This global event will take place over four days, and will bring together the broadest cross-section of the ocean community, from businesses to scientists, government, investors, and civil society. It will feature six industry tracks: shipping, fishing, aquaculture, energy, tourism, and plastics.

Network with 5,000+ attendees and hear from more than 100 speakers as they provide checks on how their industries are progressing towards 2030 targets, and what needs to happen next. Sessions will address cross-industry topics including ocean finance, governance, and restoration solutions. Speakers will discuss the finance gap, assess new technologies and highlight successful initiatives that are beginning to make an impact on ocean health.

Confirmed speakers:

  • Amina J. Mohammed, deputy secretary-general, UN and chair, UN Sustainable Development Group
  • Virginijus Sinkevičius, commissioner for environment, oceans, and fisheries, European Commission
  • Peter Thomson, special envoy for the ocean, UN
  • Mariam Bint Mohammed Almheiri, minister of climate change and environment, UAE
  • Maya Gabeira, professional big wave surfer, activist and board member, Oceana
  • Scott Eastwood, actor, entrepreneur and environmental activist
  • Jane Ewing, senior vice-president for sustainability, Walmart
  • Peggy Kalas, director, High Seas Alliance

View the full agenda and speaker line-up here.

Register free today

The EU Aquaculture Sector – Economic report 2020

2022.2.15

The MSC is reviewing and revising their certification standards

2022.2.9

The Marine Stewardship Council (MSC) has published proposed updates to its MSC fisheries standard. According to MSC the proposed changes will ensure that MSC and MSC-certified fish continue to be world leading in sustainability. The standard is important to the fishmeal industry and we follow closely new developments in the standard.

MSC has opened a 60-day consultation period from 1 February 2022 to 4 April 2022 where all stakeholders are welcome to provide comments to the proposed changes.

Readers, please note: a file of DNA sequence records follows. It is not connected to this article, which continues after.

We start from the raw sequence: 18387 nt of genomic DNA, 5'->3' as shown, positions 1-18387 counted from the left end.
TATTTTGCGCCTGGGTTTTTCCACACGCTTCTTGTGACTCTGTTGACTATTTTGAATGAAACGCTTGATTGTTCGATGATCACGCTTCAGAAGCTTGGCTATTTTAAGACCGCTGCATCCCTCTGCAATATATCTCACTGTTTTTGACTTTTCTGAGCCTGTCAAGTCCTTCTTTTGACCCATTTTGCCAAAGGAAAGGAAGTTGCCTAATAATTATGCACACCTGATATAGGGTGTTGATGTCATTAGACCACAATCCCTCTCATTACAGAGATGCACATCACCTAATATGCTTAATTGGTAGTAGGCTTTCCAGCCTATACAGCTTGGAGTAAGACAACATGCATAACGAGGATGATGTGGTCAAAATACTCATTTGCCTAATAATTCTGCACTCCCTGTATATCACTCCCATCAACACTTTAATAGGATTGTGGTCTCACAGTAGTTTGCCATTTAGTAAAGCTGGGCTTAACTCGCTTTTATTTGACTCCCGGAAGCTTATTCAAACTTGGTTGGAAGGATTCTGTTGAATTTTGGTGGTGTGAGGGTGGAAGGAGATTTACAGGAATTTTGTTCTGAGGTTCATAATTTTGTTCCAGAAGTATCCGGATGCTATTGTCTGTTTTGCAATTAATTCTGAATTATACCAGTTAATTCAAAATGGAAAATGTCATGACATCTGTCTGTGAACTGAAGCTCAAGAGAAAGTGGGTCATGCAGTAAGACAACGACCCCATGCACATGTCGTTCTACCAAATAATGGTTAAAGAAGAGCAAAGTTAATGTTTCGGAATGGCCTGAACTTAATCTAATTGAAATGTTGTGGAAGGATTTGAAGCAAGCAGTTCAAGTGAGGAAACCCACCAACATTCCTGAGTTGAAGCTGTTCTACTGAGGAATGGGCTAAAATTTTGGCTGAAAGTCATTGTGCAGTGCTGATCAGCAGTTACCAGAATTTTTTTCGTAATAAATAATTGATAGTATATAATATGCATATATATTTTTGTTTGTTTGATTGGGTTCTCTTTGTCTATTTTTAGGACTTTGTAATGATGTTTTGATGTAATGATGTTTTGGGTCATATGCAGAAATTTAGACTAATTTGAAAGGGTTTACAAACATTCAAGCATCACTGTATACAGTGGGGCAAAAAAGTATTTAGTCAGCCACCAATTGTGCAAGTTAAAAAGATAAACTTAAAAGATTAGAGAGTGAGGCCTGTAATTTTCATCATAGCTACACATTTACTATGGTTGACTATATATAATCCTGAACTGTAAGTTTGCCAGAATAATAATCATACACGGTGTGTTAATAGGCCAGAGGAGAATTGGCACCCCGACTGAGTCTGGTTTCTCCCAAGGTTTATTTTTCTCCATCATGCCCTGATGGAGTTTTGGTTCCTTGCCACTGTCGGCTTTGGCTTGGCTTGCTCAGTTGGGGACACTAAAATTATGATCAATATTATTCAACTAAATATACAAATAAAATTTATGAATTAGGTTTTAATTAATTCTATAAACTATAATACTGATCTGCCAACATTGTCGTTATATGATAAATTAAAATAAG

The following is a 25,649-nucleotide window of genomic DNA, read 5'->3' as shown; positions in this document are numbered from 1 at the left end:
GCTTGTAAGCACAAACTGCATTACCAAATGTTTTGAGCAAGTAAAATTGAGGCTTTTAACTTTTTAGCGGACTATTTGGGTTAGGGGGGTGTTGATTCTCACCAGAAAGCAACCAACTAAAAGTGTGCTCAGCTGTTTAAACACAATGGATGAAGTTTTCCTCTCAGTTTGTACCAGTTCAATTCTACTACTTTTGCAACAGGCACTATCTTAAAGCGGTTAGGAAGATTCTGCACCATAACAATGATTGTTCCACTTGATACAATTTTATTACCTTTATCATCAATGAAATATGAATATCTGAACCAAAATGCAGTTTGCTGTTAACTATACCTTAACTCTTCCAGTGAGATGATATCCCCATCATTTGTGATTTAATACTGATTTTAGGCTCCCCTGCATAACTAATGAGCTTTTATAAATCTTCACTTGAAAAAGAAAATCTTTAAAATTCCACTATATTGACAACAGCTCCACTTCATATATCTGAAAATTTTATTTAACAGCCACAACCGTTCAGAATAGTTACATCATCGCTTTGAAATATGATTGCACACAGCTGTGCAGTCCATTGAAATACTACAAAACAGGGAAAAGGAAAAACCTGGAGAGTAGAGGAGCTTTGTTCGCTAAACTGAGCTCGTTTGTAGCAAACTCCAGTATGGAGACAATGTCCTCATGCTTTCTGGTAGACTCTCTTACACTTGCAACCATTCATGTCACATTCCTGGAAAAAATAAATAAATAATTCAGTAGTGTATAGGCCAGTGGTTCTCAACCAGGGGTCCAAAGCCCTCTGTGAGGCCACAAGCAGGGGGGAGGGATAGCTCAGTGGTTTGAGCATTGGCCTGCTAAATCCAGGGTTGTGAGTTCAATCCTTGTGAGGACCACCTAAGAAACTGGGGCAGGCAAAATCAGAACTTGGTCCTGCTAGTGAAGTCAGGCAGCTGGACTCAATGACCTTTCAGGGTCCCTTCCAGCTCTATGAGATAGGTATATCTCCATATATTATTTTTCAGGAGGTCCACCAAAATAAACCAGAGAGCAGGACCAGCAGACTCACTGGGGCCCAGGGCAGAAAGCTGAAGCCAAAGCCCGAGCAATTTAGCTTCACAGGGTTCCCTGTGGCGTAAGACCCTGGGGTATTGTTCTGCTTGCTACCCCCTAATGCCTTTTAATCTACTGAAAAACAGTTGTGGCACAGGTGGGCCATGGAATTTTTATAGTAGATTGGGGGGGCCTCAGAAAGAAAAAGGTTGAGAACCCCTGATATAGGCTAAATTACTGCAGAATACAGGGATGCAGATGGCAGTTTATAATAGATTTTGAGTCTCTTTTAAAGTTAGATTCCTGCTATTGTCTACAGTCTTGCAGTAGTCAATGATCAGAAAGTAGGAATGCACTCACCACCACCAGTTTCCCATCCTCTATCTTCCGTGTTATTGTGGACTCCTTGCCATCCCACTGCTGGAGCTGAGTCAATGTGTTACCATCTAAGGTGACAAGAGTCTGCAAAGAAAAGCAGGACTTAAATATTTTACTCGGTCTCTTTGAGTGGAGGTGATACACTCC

The MSC standard under review – where did it start and where is it going?

The proposed changes to the Standard includes the following issues (click the link for more information about the proposed changes):

To take part in an online survey and comment on whether the proposed revisions to the Standard are effective and can be feasibly applied and audited:

Stakeholders are invited to take part in an online survey and comment on whether the proposed revisions to the Standard are effective and can be feasibly applied and audited. The proposed Standard documents can be accessed. To take part in the online survey and download the proposed Standard documents click here

 

EFFOP now member of the Baltic Sea Advisory Council

2022.2.8

The Baltic Sea Advisory Council (BSAC) Executive Committee has accepted EFFOP as member. At a meeting on 17 January 2022 Søren Anker Pedersen gave a presentation of EFFOP. In the Baltic, EFFOPs members are based in Denmark, Germany and Estonia, however, more members from the Baltic are are expected. Søren presented the production process, the nutritional value of the products, potential for an increase in marine proteins, as well as its contribution towards climate change mitigation and removal of dioxins. There was generally positive feedback from BSAC members on the EFFOP presentation.

The BSAC Secretary informed that the Member States had not opposed the application submitted by EFFOP to become member of BSAC. Therefore, EFFOP was accepted as member of the BSAC.

More information of the BSAC, the BSAC meetings and the presentation given about EFFOP can be found here